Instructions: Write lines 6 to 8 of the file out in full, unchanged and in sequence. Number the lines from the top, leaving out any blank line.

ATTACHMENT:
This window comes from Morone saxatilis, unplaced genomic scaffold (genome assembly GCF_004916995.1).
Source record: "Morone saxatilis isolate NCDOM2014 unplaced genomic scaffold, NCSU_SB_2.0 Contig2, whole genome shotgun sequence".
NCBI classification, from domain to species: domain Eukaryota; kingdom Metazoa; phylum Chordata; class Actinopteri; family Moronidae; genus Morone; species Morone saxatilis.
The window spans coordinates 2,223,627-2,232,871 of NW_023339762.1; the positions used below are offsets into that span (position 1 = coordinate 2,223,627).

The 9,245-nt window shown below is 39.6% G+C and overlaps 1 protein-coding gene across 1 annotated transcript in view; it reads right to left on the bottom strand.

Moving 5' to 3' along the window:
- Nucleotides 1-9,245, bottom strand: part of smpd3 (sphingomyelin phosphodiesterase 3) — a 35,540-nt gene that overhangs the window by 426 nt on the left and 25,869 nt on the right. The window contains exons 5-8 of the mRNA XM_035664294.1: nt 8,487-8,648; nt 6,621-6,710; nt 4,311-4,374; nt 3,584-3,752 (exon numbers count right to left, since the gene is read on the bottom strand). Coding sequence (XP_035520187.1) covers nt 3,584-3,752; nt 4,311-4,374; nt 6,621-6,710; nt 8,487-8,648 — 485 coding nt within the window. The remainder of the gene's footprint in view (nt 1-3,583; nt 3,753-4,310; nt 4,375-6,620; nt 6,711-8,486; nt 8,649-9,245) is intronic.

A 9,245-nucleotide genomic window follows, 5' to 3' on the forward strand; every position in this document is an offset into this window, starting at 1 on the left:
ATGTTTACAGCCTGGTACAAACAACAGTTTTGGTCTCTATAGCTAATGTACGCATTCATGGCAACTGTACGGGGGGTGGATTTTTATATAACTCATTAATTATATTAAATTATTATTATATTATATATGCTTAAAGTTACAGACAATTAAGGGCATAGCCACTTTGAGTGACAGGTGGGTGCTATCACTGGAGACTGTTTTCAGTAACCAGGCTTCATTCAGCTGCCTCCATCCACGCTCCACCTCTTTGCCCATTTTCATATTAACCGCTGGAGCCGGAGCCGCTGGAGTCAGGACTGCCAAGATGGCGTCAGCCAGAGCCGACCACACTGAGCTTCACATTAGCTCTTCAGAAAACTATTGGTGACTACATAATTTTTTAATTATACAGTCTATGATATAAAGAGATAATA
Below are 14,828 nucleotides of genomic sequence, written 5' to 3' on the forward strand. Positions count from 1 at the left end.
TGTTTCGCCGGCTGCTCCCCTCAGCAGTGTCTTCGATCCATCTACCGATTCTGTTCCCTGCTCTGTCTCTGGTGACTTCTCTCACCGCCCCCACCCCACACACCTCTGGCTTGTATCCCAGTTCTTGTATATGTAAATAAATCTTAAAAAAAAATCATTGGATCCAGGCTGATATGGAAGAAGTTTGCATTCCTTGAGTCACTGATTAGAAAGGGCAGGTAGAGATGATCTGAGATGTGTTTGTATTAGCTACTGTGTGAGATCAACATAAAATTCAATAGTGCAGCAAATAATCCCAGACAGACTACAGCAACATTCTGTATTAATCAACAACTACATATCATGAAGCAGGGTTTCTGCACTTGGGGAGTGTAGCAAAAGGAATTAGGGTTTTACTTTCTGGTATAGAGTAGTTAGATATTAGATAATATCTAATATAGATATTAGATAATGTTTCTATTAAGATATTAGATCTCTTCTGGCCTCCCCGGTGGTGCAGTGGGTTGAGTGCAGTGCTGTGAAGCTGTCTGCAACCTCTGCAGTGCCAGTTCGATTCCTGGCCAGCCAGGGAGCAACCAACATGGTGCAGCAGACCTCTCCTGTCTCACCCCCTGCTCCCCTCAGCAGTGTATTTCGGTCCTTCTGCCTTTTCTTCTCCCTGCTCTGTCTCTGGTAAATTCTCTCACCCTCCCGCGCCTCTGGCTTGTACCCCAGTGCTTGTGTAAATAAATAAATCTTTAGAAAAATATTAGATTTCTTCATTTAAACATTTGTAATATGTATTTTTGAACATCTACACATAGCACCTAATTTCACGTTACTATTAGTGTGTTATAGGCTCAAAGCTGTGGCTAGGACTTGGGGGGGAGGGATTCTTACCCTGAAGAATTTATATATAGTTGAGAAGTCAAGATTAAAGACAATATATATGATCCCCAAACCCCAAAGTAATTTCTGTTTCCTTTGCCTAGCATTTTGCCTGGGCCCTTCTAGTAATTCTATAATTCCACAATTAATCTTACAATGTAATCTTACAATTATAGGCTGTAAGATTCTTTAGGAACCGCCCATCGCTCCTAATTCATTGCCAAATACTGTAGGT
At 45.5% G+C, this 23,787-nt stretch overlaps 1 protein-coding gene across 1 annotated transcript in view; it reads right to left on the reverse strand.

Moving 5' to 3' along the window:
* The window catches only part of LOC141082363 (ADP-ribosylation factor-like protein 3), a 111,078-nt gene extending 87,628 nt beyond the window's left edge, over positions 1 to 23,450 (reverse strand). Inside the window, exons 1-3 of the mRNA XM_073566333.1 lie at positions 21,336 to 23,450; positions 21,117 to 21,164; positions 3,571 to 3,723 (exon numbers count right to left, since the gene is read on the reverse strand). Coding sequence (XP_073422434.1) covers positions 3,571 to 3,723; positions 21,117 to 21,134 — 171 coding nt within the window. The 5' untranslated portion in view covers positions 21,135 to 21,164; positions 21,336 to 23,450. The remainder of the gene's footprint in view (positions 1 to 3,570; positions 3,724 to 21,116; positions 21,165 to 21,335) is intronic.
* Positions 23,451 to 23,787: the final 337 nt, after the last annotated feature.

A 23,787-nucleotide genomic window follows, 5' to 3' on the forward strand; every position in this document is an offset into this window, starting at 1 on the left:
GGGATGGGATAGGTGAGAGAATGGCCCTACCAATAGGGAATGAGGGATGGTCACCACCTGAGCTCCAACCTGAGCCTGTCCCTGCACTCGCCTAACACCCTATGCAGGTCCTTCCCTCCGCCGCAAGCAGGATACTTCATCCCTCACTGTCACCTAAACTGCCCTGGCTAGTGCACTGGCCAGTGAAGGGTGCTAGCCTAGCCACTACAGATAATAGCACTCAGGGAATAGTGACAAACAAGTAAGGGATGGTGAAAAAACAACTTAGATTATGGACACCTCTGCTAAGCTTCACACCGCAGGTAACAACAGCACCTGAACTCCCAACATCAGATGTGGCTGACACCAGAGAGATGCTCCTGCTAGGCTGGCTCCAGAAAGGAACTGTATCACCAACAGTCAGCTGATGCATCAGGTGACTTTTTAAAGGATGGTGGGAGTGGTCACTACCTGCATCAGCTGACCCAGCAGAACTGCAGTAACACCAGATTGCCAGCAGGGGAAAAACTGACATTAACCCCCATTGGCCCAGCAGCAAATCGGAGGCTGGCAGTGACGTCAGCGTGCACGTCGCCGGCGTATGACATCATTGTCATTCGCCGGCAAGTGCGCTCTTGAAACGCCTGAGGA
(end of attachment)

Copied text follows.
Moving 5' to 3' along the window:
- Nucleotides 1-9,245, bottom strand: part of smpd3 (sphingomyelin phosphodiesterase 3) — a 35,540-nt gene that overhangs the window by 426 nt on the left and 25,869 nt on the right. The window contains exons 5-8 of the mRNA XM_035664294.1: nt 8,487-8,648; nt 6,621-6,710; nt 4,311-4,374; nt 3,584-3,752 (exon numbers count right to left, since the gene is read on the bottom strand). Coding sequence (XP_035520187.1) covers nt 3,584-3,752; nt 4,311-4,374; nt 6,621-6,710; nt 8,487-8,648 — 485 coding nt within the window. The remainder of the gene's footprint in view (nt 1-3,583; nt 3,753-4,310; nt 4,375-6,620; nt 6,711-8,486; nt 8,649-9,245) is intronic.

A 9,245-nucleotide genomic window follows, 5' to 3' on the forward strand; every position in this document is an offset into this window, starting at 1 on the left: